01  Peas?

02  Beans?

03  Corn kernels, maybe.

04  Not oil, she prays; aren’t oil cans smaller?

05  When she shakes them, they offer no clues.

06  Marie-Laure tries to calculate the chances that one might contain Madome Manec’s peaches, the white peaches from Languedoc that she’d buy by the crate and peel and quarter and boil with sugar.

07  The whole kitchen would fill with their smell and color, Marie-Laure’s fingers sticky with them, a kind of rapture.


01  Two cans Etienne missed.


01  But to raise one’s hopes is to risk their falling further.

02  Peas.

03  Or beans.

04 These would be more than welcome.

05  She deposits one can in each pocket of her uncle’s coat, and checks again for the little house in the pocket of her dress, and sits on a trunk and clasps her cane in both hands and tries not to think about her bladder.



01  Once, when she was eight or nine, her father took her to the Pantheon in Paris to describe Foucault’s pendulum.

02  Its bob, he said, was a golden sphere shaped like a child’s top.

03  It swung from a wire that was sixty-seven meters long; because its trajectory changed over time, he explained, it proved beyond all doubt that the earth rotated.

04  But what Marie-Laure remembered, standing at the rail as it whistled past, was her father saying that Foucault’s pendulum would never stop.

05  It would keep swinging, she understood, after she and her father left the Pantheon, after she had fallen asleep that night.

06  After she had forgotten about it, and lived her entire life, and died.


01  Now it is as if she can hear the pendulum in the air in front of her: that huge golden bob, as wide across as a barrel, swinging on and on, never stopping.

02  Grooving and regrooving its inhuman truth into the floor.




8 AUGUST 1944




01  Ashes, ashes: snow in August.

02  The shelling resumed sporadically after breakfast, and now, around six P.M., has ceased.

03  A machine gun fires somewhere, a sound like a chain of beads passing through fingers.

04  Sergeant Major von Rumpel carries a canteen, a half dozen ampules of morphine, and his field pistol.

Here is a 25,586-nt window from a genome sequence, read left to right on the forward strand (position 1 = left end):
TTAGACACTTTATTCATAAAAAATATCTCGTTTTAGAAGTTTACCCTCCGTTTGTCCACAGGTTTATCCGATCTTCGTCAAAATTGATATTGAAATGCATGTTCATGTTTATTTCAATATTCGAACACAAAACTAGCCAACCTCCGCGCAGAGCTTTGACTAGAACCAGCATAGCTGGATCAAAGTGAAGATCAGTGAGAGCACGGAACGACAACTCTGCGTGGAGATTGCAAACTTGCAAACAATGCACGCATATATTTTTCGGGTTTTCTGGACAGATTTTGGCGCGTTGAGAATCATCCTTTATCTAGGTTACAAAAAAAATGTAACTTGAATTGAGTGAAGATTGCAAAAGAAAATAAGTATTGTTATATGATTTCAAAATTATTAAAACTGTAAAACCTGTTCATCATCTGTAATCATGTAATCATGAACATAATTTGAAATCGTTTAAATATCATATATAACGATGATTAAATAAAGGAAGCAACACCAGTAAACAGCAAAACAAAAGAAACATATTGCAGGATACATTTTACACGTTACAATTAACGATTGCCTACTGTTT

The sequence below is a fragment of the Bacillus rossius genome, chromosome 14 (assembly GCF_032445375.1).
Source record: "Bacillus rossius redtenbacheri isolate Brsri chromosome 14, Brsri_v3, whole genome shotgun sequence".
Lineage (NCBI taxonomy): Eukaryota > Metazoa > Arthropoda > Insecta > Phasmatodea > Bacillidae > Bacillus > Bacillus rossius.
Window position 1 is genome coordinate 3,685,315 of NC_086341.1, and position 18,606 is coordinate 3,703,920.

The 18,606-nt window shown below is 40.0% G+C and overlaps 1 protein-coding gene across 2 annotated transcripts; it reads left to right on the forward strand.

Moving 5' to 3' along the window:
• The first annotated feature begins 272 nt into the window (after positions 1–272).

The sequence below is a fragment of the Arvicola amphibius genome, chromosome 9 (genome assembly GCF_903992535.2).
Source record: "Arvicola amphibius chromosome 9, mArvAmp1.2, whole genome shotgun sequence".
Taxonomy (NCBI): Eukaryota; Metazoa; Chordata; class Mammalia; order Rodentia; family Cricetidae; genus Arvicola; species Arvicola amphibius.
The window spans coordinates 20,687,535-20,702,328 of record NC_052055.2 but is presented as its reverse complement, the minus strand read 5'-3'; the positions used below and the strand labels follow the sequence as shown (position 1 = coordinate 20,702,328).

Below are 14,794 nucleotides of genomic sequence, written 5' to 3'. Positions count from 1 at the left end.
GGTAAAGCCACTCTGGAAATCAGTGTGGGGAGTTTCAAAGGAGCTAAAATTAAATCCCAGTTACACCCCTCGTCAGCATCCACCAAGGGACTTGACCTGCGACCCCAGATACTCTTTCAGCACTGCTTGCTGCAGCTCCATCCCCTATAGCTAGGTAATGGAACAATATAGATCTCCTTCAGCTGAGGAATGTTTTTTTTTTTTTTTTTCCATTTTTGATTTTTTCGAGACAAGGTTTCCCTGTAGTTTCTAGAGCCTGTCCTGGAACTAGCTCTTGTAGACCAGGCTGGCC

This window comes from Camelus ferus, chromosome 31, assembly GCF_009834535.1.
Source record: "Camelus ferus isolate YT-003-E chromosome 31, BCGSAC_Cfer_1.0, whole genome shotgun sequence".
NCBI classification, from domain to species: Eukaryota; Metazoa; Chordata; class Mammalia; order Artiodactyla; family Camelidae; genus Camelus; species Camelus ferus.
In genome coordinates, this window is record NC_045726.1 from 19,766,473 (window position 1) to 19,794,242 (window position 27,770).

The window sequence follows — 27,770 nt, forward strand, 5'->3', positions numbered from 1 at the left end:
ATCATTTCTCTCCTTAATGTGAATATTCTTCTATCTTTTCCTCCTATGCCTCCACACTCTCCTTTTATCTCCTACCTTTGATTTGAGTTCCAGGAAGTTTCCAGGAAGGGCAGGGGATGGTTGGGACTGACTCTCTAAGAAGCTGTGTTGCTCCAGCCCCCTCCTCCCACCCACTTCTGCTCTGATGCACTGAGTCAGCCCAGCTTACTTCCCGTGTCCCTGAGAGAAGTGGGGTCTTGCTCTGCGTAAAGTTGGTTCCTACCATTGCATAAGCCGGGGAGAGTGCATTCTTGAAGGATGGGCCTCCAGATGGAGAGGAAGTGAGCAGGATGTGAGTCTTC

05  Over the seawall.

06  Over the causeway toward the huge smoldering bulwark of Saint-Malo.

07  Out in the harbor, the jetty has been shattered in multiple places.

08  A half submerged fishing boat drifts stern up. 


01  Inside the old city, mountains of stone blocks, sacks, shutters, branches, iron grillwork, and chimney pots fill the rue de Dinan.

02  Smashed flower boxes and charred window flames and shattered glass.

03  Some buildings still smoke, and though von Rumpel keeps a damp handkerchief pressed over his mouth and nose, he has to stop several times to gather his breath.

04  Here a dead horse, starting to bloat.



01  Here a chair upholstered in striped green velvet.

02  Here the torn shreds of a canopy proclaim a brasserie.

03  Curtains swing idly from broken windows in the strange, flickering light; they unnerve him.

04  Swallows fly to and fro, looking for lost nests, and someone very far away might be screaming, or it might be the wind.

05  The blasts have stripped many shop signs off their brackets, and the gibbets hang forsaken.


01  A schnauzer trots after him, whining.

02  No one shouts down from a window to warn him away from mines.

03  Indeed, in four blocks he sees only one soul, a woman outside what was, the day before, the movie-house.

04  Dustpan in one hand, bloom nowhere to be seen.

05  She looks up at him, dazed.

06  Through an open door behind her, rows of seats have crumpled beneath great slabs of ceiling.

07  Beyond them the screen stands unblemished, not even stained by smoke. 


01  “Show’s not till eight,” she says in her Breton French, and he nods as he limps past.

02  On the ru Vauborel, vast quantities of slate tiles have slid off roofs and detonated in the streets.

03  Scraps of burned paper float overhead.

04  No gulls.

05  Even if the house has caught fire, he thinks, the diamond will be there.

06  He will pluck it from the ashes like a warm egg.


01  But the tall, slender house reminds nearly unscathed.

02  Eleven windows on the facade, most of the glass out. 

03  Blue window flames, old granite of grays and tans.



01  Four of its six flower boxes hang on.

02  The mandated list of occupants clings to its front door.


01  M. Etienne LeBlanc, age 63.


01  Mlle Marie-Laure LeBlanc, age 16.


01  All the dangers he is willing to endure.

02  For the Reich.

03  For himself.


01 No one stops him.

02  No shells come whistling in.


03  Sometimes the eye of a hurricane is the safest place to be.